Neighbor appeals Brandon DRB decision on pot dispensary
BRANDON — A neighboring landowner has appealed a recent Brandon Development Review Board decision to permit a medical marijuana dispensary on Lovers Lane.
Joanne Nichols filed an appeal to the Vermont Environmental Court on March 21, citing numerous concerns with the proposed facility, including issues of safety, privacy, odor and air quality, pesticides and fertilizers, and the potential risk of living next to a “high-crime target.”
On March 7, the Brandon DRB issued a decision unanimously approving a change of use application for Alexandra Ford and Rutland County Organics for a building at 84 Lovers Lane. The property, owned by Chuck Mitchell, is in the Rural Development zone and was permitted for light wood manufacturing. The DRB approved a change of use to a licensed medical marijuana dispensary and manufacturing facility.
All appeals of local permitting decisions go before the Vermont Environmental Court. To overturn the DRB’s decision to issue a permit, the appellants must prove that the project would have adverse effects on the building, the character of the area, traffic, local bylaws and ordinances, and impacts under the Act 250 land use law.
The Vermont Medical Marijuana law of 2004 allows for up to four dispensaries statewide to serve almost 500 patients on the state registry. There are currently two dispensaries permitted, one in Burlington and one in Waterbury. There are almost 200 patients on the state registry living in four southern counties of Vermont who are unable to access the more northern dispensaries.
By law, a patient must suffer from a “debilitating medical condition” in order to qualify for the medical marijuana registry. Patients must have the approval of a physician they have been seeing for at least six months, who authorizes the use of medical marijuana for the patient once all other avenues have been exhausted. Patients must be screened by the Department of Public Safety, submit to a background check and agree to no-knock searches by law enforcement before being accepted onto the state registry.
The dispensaries operate under the authority of the state Department of Public Safety. They must operate by appointment only, and only one patient at a time is allowed to be seen. The facility must be equipped with surveillance and alarm equipment.
Some Brandon residents have recently expressed their disapproval with the plan to establish a medical marijuana facility in Brandon, saying it will increase drug use and the crime rate in Brandon. There is no proof that a medical marijuana dispensary has that effect, but opponents also cite the fact that children live in the area around the proposed dispensary site. At the very least, opponents say, the selectboard should have held a public information meeting about the issue before it went to the DRB. The selectboard did not act on the proposal, remanding it to Town Zoning Administrator Tina Wiles and the DRB since there was no town ordinance banning such a facility.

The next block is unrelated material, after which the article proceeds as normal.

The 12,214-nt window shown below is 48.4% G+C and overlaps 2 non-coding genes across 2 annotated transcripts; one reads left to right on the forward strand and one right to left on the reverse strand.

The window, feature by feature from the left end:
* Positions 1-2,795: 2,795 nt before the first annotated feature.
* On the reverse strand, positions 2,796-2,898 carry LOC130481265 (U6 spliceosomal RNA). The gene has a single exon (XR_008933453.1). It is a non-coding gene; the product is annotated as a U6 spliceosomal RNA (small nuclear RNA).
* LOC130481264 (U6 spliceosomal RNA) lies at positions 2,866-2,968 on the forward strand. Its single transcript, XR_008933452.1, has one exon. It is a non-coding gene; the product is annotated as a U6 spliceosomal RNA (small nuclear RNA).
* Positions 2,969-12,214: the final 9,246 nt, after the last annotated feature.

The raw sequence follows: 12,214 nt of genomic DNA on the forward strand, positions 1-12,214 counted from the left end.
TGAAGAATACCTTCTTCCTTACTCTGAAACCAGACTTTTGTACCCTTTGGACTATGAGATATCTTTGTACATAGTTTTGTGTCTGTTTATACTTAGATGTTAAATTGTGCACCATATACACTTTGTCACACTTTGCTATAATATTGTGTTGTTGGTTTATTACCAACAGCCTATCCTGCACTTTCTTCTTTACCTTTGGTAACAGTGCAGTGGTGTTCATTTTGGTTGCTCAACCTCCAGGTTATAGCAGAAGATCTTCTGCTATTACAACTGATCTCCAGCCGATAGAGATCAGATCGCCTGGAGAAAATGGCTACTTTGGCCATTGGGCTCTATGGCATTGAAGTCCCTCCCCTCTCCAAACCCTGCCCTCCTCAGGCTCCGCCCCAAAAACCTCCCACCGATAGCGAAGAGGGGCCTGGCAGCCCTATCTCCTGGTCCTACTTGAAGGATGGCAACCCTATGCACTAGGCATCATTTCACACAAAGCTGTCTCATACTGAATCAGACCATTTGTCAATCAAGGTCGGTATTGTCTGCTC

In her appeal, Nichols also noted that there is no letter of support from Police Chief Chris Brickell regarding the dispensary. In fact, Brickell stated at a March 11 selectboard meeting that Ford mischaracterized his support of the project. While he said a February meeting with Ford went well, he did take issue with a line in the minutes from the Feb. 19 DRB hearing, which he did not attend. In the minutes, Ford said, “The chief told her he is comfortable with everything they are proposing.” Brickell said that is inaccurate.
“We talked about security and surveillance and I would say it went well,” Brickell said in a March 11 interview with the Brandon Reporter. “But to say I’m comfortable with everything they’re proposing is inaccurate.”
Brickell said he, too, has been concerned that no public information meeting was held on the issue.
“I have a responsibility as the police chief to look at how this affects my community,” he said. “I do have a problem with this (dispensary) becoming a potential target for criminals. Certainly it’s a legitimate business, but it’s a much broader social issue about what we want to bring into our community.”
Brickell did say that he and Ford came to an understanding of the police department’s role should the dispensary be approved, and there is the possibility of a memorandum of understanding with the Brandon police. That would give Brickell the same authority as the Department of Public Safety, the overseeing body of medical marijuana dispensaries in the state, to perform surprise or “no-knock” searches and spot checks.
According to Nichols’ appeal, she was also unclear about her rights as an abutting landowner when she attended the Feb. 19 public hearing held by the DRB on the dispensary application. While she acknowledged receipt of a letter apprising her of the hearing, Nichols said she was not told of her rights as an abutter.
“The letter did not say I had to attend or be sworn in to testify to appeal any decision made by the DRB,” Nichols wrote, adding that the condition of being sworn in was not made clear at the hearing either.
“I assumed I would be able to ask questions at that meeting,” she wrote. “I did not realize it was a judiciary hearing.” Nichols added that she did not have ample time to prepare for the hearing.
A number of people attending that hearing had the same complaint. According to Wiles, Town Attorney Jim Carroll has told her that everyone who signed in at the public hearing should be included on a list of interested parties. That will give them the right to appeal, but the Environmental Court will ultimately determine party status.
That said, there is still time for other appeals in this case. The 30-day period in which to file an appeal is up April 6.
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